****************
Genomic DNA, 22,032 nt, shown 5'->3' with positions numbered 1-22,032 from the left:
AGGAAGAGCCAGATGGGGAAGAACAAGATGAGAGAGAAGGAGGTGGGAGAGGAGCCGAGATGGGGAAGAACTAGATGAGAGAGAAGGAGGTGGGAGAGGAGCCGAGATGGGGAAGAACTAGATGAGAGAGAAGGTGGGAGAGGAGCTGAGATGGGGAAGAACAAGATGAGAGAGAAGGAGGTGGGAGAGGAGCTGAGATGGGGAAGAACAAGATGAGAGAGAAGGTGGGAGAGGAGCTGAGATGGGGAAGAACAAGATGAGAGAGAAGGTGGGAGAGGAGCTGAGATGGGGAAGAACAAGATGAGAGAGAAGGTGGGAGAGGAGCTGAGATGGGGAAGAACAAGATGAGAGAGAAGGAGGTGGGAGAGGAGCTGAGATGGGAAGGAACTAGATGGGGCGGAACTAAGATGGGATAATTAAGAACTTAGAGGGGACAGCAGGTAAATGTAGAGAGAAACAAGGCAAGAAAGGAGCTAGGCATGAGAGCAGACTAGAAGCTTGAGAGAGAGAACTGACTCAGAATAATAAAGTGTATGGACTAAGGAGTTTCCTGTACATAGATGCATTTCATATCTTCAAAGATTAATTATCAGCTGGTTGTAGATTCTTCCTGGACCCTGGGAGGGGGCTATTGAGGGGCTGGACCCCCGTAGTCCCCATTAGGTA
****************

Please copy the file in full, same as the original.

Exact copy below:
Genomic DNA, 22,032 nt, shown 5'->3' with positions numbered 1-22,032 from the left:
AGGAAGAGCCAGATGGGGAAGAACAAGATGAGAGAGAAGGAGGTGGGAGAGGAGCCGAGATGGGGAAGAACTAGATGAGAGAGAAGGAGGTGGGAGAGGAGCCGAGATGGGGAAGAACTAGATGAGAGAGAAGGTGGGAGAGGAGCTGAGATGGGGAAGAACAAGATGAGAGAGAAGGAGGTGGGAGAGGAGCTGAGATGGGGAAGAACAAGATGAGAGAGAAGGTGGGAGAGGAGCTGAGATGGGGAAGAACAAGATGAGAGAGAAGGTGGGAGAGGAGCTGAGATGGGGAAGAACAAGATGAGAGAGAAGGTGGGAGAGGAGCTGAGATGGGGAAGAACAAGATGAGAGAGAAGGAGGTGGGAGAGGAGCTGAGATGGGAAGGAACTAGATGGGGCGGAACTAAGATGGGATAATTAAGAACTTAGAGGGGACAGCAGGTAAATGTAGAGAGAAACAAGGCAAGAAAGGAGCTAGGCATGAGAGCAGACTAGAAGCTTGAGAGAGAGAACTGACTCAGAATAATAAAGTGTATGGACTAAGGAGTTTCCTGTACATAGATGCATTTCATATCTTCAAAGATTAATTATCAGCTGGTTGTAGATTCTTCCTGGACCCTGGGAGGGGGCTATTGAGGGGCTGGACCCCCGTAGTCCCCATTAGGTA